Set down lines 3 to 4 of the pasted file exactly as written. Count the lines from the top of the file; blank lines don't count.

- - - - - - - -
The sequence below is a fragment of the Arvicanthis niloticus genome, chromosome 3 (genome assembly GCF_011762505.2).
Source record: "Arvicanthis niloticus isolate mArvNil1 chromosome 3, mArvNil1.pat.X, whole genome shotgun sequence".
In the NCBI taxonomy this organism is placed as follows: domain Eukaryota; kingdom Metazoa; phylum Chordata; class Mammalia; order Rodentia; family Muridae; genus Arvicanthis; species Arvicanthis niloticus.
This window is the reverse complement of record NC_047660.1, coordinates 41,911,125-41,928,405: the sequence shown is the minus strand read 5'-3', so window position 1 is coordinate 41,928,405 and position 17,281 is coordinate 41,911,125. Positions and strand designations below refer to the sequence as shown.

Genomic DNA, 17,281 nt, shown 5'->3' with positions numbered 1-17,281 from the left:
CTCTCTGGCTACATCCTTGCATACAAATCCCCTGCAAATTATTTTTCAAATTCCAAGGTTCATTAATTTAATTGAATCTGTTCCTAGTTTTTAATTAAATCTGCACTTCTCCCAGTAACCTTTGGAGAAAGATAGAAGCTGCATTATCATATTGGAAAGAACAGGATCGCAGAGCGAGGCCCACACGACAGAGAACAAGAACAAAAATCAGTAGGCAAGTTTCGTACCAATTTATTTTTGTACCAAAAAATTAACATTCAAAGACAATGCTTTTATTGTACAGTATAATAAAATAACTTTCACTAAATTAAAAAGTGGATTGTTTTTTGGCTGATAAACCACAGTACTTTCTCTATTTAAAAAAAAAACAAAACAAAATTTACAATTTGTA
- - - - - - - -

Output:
In the NCBI taxonomy this organism is placed as follows: domain Eukaryota; kingdom Metazoa; phylum Chordata; class Mammalia; order Rodentia; family Muridae; genus Arvicanthis; species Arvicanthis niloticus.
This window is the reverse complement of record NC_047660.1, coordinates 41,911,125-41,928,405: the sequence shown is the minus strand read 5'-3', so window position 1 is coordinate 41,928,405 and position 17,281 is coordinate 41,911,125. Positions and strand designations below refer to the sequence as shown.